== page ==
• King C.R.
      The timing of salvage radiotherapy after radical prostatectomy: a systematic review.
      ). These authors reported that PSA level before SRT was significantly associated with relapse-free survival with an average 2.6% loss of relapse-free survival for each 0.1 ng/mL PSA increment at the time of SRT. In addition, a metaregression performed in a selected group of SRT studies indicated that pre-RT PSA levels were significantly associated with 5-year progression-free survival levels such that progression-free survival rates dropped by 18.1% for every 1 ng/mL increase in pre-RT PSA patients (
      • Ohri N.
      • Dicker A.
      • Trabulsi E.
      • et al.
      Can early implementation of salvage radiotherapy for prostate cancer improve the therapeutic ratio? A systematic review and regression meta-analysis with radiobiological modeling.
      ).
      Confirmatory subgroup analyses from SWOG 8794 indicate that among patients with detectable PSA at the time of RT, those with PSA values of ≤1.0 ng/mL had higher 5- and 10-year bRFS rates than those with pre-RT PSA values of >1.0 ng/mL (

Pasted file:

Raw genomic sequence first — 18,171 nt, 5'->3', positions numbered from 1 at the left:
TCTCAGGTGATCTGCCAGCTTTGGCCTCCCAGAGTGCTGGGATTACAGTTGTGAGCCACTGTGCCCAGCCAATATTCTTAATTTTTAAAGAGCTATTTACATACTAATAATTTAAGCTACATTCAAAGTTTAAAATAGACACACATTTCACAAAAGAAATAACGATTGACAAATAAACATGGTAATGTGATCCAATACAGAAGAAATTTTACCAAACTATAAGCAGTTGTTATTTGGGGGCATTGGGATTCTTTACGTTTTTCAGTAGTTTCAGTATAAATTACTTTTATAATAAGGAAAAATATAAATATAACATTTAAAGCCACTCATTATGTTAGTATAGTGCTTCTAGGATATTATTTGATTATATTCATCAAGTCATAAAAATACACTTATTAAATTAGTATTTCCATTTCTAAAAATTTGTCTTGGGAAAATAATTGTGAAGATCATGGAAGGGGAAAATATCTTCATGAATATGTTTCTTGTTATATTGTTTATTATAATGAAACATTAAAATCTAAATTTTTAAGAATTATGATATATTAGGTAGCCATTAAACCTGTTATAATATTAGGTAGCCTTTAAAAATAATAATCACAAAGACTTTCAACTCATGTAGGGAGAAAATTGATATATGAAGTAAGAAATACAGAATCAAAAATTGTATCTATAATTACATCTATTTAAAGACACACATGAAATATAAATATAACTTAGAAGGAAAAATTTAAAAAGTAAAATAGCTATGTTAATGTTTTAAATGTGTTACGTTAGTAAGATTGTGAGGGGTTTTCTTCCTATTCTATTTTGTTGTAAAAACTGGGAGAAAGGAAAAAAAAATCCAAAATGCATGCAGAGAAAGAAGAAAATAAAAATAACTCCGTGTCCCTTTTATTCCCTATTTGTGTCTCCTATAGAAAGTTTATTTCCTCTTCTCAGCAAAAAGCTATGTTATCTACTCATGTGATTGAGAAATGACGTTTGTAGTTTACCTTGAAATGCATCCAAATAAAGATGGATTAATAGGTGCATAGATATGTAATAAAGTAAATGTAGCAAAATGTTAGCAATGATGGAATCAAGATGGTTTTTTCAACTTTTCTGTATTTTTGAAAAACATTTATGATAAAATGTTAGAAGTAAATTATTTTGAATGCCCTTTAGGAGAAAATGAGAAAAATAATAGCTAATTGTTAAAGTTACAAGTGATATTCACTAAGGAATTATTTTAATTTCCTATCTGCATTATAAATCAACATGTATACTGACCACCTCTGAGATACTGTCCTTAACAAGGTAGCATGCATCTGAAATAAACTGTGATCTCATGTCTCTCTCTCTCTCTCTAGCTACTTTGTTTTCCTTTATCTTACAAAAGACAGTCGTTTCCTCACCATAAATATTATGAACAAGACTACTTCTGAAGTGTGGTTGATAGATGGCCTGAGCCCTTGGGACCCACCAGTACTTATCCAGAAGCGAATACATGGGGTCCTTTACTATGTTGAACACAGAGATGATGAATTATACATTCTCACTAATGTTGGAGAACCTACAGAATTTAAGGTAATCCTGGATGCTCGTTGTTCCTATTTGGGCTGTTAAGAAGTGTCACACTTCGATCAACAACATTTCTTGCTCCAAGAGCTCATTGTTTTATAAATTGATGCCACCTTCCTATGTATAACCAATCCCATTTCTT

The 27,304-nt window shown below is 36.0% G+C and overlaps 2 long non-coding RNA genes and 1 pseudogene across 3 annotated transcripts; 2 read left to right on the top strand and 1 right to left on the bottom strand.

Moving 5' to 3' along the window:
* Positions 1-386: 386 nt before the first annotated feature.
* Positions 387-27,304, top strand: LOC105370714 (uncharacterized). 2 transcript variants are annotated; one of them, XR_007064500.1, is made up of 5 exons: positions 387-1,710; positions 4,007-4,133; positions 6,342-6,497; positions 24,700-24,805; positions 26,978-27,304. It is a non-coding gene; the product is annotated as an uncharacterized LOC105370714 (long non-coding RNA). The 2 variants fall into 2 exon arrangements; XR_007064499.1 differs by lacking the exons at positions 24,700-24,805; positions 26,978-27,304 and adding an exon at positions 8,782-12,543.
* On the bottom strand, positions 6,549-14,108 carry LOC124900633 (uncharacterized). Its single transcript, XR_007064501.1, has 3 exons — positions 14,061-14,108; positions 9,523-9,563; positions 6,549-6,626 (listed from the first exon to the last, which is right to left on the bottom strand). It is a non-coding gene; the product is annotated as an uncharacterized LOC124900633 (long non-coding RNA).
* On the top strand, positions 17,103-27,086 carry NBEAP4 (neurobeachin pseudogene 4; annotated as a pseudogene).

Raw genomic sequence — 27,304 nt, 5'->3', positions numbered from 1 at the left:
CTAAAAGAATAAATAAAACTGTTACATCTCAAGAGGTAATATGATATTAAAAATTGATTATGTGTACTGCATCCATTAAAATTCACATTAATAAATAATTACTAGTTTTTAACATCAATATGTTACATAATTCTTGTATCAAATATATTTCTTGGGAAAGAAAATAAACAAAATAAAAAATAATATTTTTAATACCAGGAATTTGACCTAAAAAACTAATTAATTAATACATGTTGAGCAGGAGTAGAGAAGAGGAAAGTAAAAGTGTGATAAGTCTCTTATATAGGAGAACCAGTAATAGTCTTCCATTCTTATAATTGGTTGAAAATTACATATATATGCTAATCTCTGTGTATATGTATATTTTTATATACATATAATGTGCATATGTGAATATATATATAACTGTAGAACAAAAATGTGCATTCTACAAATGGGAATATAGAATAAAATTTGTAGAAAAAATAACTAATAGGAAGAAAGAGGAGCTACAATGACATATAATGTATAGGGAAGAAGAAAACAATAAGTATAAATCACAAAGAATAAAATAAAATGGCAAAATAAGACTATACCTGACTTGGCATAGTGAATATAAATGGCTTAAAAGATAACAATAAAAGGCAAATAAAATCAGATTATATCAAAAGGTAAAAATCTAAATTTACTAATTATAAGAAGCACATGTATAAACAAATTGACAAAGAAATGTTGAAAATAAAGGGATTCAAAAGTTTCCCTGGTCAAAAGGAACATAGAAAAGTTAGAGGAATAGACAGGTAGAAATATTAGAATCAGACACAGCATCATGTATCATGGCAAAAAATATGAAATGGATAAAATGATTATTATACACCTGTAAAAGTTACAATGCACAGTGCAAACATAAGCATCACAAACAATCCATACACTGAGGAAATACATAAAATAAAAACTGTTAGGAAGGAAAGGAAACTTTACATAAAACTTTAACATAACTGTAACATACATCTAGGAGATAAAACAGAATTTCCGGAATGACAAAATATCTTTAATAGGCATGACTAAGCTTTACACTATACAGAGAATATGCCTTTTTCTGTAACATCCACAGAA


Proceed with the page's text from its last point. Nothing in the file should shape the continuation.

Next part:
• Swanson G.P.
      • et al.
      Predominant treatment failure in postprostatectomy patients is local: analysis of patterns of treatment failure in SWOG 8794.
      ).
      Therefore, patients should be advised that if recurrence is detected without evidence of distant metastases, then RT should be administered at the earliest sign of PSA recurrence.

       Guideline statement 9

      Patients should be informed of the possible short-term and long-term urinary, bowel, and sexual side effects of RT as well as of the potential benefits of controlling disease recurrence (Clinical Principle).
      Patient counseling regarding the potential toxicity and QoL impact of RT is important to ensure that patients make informed treatment decisions and have appropriate expectations regarding the course and consequences of RT. Counseling should note that the evidence base for RT toxicity and QoL effects is based mostly on reports using older RT techniques; newer techniques appear to have lower toxicity. The measures most commonly used to report toxicity information were the Radiation Therapy Oncology Group (RTOG) measure for acute effects (through day 90), the RTOG/EORTC measure for late RT effects (persisting beyond day 90 or developing after day 90), and the Common Toxicity Criteria Adverse Event (CTCAE) measure using the same time frames. These measures use a rating system of 0-5, where 0 is no change in function; 1 is minor change in function; 2 is moderate change in function that may require medication; 3 is major change in function sufficient to require more aggressive medication use or outpatient procedures; 4 is severe symptoms requiring hospitalization and surgical procedures; and 5 is death.